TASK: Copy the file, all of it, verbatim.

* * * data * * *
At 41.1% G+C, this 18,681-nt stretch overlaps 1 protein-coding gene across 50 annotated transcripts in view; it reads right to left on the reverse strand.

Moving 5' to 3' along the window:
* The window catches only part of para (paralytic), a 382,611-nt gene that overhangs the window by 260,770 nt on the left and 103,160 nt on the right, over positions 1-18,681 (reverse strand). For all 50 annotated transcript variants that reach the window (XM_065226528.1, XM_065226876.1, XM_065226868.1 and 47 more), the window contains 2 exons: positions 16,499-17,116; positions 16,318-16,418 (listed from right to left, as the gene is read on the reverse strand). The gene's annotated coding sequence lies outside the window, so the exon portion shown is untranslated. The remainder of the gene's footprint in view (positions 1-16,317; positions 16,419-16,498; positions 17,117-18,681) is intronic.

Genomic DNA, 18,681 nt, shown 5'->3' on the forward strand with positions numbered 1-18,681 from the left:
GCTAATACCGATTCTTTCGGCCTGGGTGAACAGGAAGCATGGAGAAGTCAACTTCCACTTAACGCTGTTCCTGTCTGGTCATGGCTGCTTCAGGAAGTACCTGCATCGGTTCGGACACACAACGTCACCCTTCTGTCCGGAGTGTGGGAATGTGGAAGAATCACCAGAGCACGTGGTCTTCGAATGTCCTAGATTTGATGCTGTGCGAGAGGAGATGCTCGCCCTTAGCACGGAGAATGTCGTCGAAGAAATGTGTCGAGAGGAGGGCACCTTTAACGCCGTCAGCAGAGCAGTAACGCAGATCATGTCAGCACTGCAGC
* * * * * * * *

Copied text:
At 41.1% G+C, this 18,681-nt stretch overlaps 1 protein-coding gene across 50 annotated transcripts in view; it reads right to left on the reverse strand.

Moving 5' to 3' along the window:
* The window catches only part of para (paralytic), a 382,611-nt gene that overhangs the window by 260,770 nt on the left and 103,160 nt on the right, over positions 1-18,681 (reverse strand). For all 50 annotated transcript variants that reach the window (XM_065226528.1, XM_065226876.1, XM_065226868.1 and 47 more), the window contains 2 exons: positions 16,499-17,116; positions 16,318-16,418 (listed from right to left, as the gene is read on the reverse strand). The gene's annotated coding sequence lies outside the window, so the exon portion shown is untranslated. The remainder of the gene's footprint in view (positions 1-16,317; positions 16,419-16,498; positions 17,117-18,681) is intronic.

Genomic DNA, 18,681 nt, shown 5'->3' on the forward strand with positions numbered 1-18,681 from the left:
GCTAATACCGATTCTTTCGGCCTGGGTGAACAGGAAGCATGGAGAAGTCAACTTCCACTTAACGCTGTTCCTGTCTGGTCATGGCTGCTTCAGGAAGTACCTGCATCGGTTCGGACACACAACGTCACCCTTCTGTCCGGAGTGTGGGAATGTGGAAGAATCACCAGAGCACGTGGTCTTCGAATGTCCTAGATTTGATGCTGTGCGAGAGGAGATGCTCGCCCTTAGCACGGAGAATGTCGTCGAAGAAATGTGTCGAGAGGAGGGCACCTTTAACGCCGTCAGCAGAGCAGTAACGCAGATCATGTCAGCACTGCAGC